Liz, for example, found that when she started to think about her pregnancy, she was overwhelmed by the enormity of having a child. “How will I know that I’m eating right for her?” was a first thought, followed quickly by “How will I take care of her? How will I give her the emotional care she needs? Where will I send her to school? How will I protect her from getting hurt?” and a whole litany of other worries that took her to her unborn baby’s college graduation and beyond. When she began to look for small steps, she got a book about eating right for pregnancy and started talking to friends about what she should put on her gift list. “I realized that I could only deal with each step as it comes,” she said. “And if I deal with those as well as I possibly can, then that will lay the groundwork for dealing with the next thing when it comes along.”
- Go back to the list that you made earlier. Put a number from one to five next to each item, based on how easy it would be to do something about them. Next to everything that you could get done easily, for instance, put the number one, and next to the hardest things, put a five. Decide whether it would be better to get the hardest things out of the way, or to do the easiest ones first, like cleaning up your desk before you start working. You can try both ways and see what works for you.
- Self-care is a crucial component of dealing with being overwhelmed. If you make sure that you are eating well, sleeping as well as you can, and paying attention to your feelings, you will be better prepared to cope with the problems that are overwhelming you. Carlos found that when he focused on eating well, exercising and sleeping enough, spending time with friends without drinking or smoking to excess, he felt more competent to deal with his new job. “Feeling good physically made it possible for me to take it one step at a time,” he said. “I realized that they don’t expect me to start running the company. In fact, they’re spending a fair amount of time training me and other new recruits so that we are comfortable with the way the company does run.”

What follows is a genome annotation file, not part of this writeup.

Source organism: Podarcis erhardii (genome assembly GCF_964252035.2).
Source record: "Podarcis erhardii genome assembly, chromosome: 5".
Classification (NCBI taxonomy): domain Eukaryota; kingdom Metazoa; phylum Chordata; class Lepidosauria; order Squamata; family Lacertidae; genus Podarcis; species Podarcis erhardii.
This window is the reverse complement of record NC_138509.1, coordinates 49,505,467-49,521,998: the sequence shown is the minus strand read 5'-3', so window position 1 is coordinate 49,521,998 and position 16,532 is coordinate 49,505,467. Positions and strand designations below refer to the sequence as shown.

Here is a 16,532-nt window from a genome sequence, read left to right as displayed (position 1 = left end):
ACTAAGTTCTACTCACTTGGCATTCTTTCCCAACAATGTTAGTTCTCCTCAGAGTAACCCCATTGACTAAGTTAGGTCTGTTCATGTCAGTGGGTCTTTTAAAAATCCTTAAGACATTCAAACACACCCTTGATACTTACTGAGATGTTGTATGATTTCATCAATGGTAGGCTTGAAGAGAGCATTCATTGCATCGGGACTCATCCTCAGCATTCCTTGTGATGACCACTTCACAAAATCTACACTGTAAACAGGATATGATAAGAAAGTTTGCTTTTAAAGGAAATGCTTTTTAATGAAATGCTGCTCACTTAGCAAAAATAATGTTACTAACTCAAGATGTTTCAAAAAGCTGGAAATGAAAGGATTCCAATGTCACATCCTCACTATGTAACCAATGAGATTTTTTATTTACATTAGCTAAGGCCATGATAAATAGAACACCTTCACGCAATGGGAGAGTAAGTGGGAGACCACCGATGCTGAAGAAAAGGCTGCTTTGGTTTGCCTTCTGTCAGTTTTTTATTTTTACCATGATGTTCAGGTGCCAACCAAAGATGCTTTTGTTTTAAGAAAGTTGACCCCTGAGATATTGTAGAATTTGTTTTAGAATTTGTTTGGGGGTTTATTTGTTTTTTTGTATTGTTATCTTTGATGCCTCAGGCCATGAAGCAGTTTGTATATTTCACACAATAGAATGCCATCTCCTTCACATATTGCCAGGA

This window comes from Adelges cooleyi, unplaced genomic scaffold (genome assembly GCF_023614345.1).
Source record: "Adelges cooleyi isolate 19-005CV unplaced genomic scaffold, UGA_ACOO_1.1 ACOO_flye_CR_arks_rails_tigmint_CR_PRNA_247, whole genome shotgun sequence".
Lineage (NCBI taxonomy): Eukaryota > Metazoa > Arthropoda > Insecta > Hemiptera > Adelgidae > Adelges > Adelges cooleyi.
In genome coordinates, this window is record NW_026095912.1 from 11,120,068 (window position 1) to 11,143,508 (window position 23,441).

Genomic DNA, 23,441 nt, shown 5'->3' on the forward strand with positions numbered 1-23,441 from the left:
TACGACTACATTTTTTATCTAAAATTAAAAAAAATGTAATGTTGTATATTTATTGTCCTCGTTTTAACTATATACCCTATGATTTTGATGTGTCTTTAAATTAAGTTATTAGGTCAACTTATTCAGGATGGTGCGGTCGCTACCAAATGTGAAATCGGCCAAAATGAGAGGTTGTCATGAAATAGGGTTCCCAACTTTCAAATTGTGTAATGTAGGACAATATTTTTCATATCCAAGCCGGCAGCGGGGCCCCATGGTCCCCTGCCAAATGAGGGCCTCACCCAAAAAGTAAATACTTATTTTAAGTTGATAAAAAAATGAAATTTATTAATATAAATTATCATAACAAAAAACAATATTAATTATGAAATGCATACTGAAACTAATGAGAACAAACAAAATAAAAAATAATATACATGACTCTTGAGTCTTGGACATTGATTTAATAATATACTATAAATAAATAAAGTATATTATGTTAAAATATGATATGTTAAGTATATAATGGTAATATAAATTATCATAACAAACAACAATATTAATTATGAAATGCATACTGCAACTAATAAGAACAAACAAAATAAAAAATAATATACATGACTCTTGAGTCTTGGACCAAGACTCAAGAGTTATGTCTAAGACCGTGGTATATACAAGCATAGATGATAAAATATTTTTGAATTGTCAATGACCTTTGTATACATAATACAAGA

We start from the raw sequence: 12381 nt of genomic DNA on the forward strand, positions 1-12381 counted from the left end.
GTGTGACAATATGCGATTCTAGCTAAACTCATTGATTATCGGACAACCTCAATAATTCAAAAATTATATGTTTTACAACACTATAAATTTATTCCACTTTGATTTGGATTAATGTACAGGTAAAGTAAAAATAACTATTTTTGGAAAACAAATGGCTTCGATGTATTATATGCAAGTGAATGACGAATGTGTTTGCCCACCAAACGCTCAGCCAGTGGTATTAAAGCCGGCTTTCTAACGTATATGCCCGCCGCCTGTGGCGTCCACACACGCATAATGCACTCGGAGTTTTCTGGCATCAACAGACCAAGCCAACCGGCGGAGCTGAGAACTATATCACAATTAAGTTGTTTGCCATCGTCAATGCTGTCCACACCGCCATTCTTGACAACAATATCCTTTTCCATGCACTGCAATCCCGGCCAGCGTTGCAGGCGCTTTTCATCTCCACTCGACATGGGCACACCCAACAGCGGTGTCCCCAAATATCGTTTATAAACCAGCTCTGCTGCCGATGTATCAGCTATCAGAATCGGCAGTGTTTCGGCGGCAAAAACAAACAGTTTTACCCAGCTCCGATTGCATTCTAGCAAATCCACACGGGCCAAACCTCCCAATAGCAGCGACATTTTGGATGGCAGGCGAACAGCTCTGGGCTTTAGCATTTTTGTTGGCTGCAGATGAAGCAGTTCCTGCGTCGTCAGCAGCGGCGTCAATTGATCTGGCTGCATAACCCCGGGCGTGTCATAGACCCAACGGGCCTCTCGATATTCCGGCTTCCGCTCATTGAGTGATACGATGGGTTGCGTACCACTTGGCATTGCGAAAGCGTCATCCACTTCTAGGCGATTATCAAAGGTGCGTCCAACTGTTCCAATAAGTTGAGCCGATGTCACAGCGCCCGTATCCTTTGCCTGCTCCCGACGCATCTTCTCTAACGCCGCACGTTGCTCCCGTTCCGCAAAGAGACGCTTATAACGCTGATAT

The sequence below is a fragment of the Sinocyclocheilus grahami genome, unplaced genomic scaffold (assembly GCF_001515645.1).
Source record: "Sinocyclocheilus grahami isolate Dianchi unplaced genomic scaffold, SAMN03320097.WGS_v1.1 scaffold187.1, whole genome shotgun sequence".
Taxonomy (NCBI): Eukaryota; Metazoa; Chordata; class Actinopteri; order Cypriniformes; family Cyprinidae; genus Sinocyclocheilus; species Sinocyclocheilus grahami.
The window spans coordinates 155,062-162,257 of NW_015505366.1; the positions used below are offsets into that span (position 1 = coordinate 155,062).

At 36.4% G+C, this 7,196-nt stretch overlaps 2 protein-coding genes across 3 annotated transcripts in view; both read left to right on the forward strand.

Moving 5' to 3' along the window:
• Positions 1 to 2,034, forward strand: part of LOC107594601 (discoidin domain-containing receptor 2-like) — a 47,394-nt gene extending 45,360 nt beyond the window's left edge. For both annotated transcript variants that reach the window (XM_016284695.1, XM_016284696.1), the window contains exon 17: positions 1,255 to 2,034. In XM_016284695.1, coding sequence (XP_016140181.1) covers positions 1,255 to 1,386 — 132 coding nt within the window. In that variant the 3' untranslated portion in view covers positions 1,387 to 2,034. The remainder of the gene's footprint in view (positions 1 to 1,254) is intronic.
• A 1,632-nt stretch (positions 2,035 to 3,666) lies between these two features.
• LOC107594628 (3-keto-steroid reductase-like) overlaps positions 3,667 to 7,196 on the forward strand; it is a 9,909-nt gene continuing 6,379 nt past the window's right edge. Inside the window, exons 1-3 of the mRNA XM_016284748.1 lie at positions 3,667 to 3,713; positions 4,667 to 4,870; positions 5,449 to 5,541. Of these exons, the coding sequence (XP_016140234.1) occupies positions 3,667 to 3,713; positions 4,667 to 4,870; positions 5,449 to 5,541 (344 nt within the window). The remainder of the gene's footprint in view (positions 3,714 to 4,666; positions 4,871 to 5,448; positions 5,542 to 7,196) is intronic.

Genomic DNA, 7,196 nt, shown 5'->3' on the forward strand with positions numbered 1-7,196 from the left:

- Shutting down, much like a bear’s hibernation in winter, can be a way of riding out a difficult time and waking up when we have more resources to support survival. Although you can’t hibernate, you can limit how much you read and listen to distressing news. And at the same time, try to find some things, however small they might seem, to contribute to the causes you find most important. If you’re worried about the environment, change some of your habits—recycle more and use plastic less, for example. Contribute—even a small amount—to a politically-active group. Talk with friends and family to get other ideas. You probably won’t change the world, but every small contribution can help.
- Recognize that there are some things you can do something about, and some things you can’t influence. As a psychotherapist, I have learned that sometimes the best medicine is to distract yourself for a time, so that your psyche can refresh itself. Although Peter could not avoid feeling grief about his brother dying, watching amusing shows or sports on television, alone or with his brother, freed them from the pain for a little while, making it possible for them to go on with the realities of what was happening.
To find a therapist near you, visit the Psychology Today Therapy Directory.